Monthly Archives: April 2007

Internet Radio May Never Be The Same

The Copyright Royalty Board (CRB) increased Internet radio’s royalty burden between 300 and 1200 percent on March 2, 2007 which is unsustainable for the young medium. Read up on the issue and give your support to keep the InterWebs diverse and unique.

The deadline for action is about 2 weeks away. Do you enjoy internet radio? Do you value diversity and individual voices? Get more information here.

What Engineering Students Do To Avoid Homework

Ahh the good old college days… sleeping in until 10 or 11 am… wandering to class… avoiding homework for all hours of the night… pulling all-nighters and turning in code at 6 am. These engineering students are keeping the tradition alive by creating a post-it representation of Donkey Kong on the windows of their engineering building. Back in my day we would just build elaborate structures to allow us to hurl roommates down the hallway on rolling chairs….

Ahh college…

The Difference Between Greatness and Perfection

I think Don Imus is a grade-A capital-J Jerk, but I have to agree with Scott Adams on his assessment of what seemed to be missing from the resolution:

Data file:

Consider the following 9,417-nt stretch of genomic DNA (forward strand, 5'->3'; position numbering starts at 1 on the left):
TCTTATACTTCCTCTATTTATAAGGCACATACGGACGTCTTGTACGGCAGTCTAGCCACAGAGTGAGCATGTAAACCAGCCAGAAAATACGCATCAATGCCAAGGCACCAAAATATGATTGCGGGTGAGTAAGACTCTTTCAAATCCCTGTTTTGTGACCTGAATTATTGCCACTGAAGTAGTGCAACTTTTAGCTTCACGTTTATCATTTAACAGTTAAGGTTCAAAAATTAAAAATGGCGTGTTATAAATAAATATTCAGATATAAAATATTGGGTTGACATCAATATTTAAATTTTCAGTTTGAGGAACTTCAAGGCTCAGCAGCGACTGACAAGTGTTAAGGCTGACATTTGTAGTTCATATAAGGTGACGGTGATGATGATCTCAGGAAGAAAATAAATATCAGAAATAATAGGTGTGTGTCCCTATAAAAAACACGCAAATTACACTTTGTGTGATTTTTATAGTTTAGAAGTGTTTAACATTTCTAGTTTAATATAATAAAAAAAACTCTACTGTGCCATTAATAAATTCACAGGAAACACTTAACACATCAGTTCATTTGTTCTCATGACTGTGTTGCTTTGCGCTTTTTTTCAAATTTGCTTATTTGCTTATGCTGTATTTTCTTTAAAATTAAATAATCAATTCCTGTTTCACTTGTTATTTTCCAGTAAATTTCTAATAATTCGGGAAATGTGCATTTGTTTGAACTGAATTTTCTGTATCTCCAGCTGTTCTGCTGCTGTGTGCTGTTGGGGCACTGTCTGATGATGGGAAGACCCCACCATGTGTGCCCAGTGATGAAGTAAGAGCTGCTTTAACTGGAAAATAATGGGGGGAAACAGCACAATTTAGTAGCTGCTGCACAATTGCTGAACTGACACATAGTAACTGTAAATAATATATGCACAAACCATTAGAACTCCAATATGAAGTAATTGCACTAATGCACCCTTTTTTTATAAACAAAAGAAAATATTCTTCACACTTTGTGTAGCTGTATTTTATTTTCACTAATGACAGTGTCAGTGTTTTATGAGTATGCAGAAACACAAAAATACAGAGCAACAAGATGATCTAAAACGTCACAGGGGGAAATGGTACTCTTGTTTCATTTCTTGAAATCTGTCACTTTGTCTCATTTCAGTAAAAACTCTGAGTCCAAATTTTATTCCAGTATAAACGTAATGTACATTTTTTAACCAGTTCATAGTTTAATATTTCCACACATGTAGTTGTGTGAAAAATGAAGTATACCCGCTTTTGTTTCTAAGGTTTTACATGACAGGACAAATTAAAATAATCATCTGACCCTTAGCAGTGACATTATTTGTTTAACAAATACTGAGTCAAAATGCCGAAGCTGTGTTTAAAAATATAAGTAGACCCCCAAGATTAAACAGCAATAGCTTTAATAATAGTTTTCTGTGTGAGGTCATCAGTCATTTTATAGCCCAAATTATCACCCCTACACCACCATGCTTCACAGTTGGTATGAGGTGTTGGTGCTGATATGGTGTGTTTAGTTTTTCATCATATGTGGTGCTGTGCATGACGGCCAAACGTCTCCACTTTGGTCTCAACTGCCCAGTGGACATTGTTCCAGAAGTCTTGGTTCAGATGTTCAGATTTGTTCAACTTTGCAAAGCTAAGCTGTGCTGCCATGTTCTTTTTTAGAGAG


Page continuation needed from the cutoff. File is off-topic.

• Dilbert.Blog: Perfection No reasonable person can fault the Rutgers team for the way they felt in this situation, nor the way they handled it. And nothing could have prepared them for the sort of power they acquired overnight. Their coaches and advisors had never been in this situation either. And while the athletes achieved greatness, how could any of them know how near to perfection they were? Their point had been made. The message had been delivered. What was missing?


    They could have asked Imus’ employers to rehire him, and in so doing, shown the world the difference between greatness and perfection.

Forgiveness would have been the cherry on the top of the perfect resolution. And it would have shown the world that you can forgive those who have wronged you. Clearly there is not nearly enough forgiveness being doled out these days.

Web 2.0 Expo Presentations

The Web 2.0 Expo was a blur… was very busy all day and into the night. Since I’ve been back things have been very hectic at work and I feel like I need to work nonstop for several weeks before I might have a chance of catching up. Sorry I didn’t post more from the conference.

The slides from several of the presentations are here. Most of the ones I attended were very good – a few were boring and some were covering old stuff.


  • Integrating user feedback into iterative improvements in agile development
  • Using CSS nomenclature so that a designer can design the entire look of the UI and developers can input javascript properly – changes to either the CSS or the javascript shouldn’t affect each other and the designer can make look changes just by changing the CSS without breaking any javascript. This has a lot of merit – I need to find their slides and I’ll post them when I do.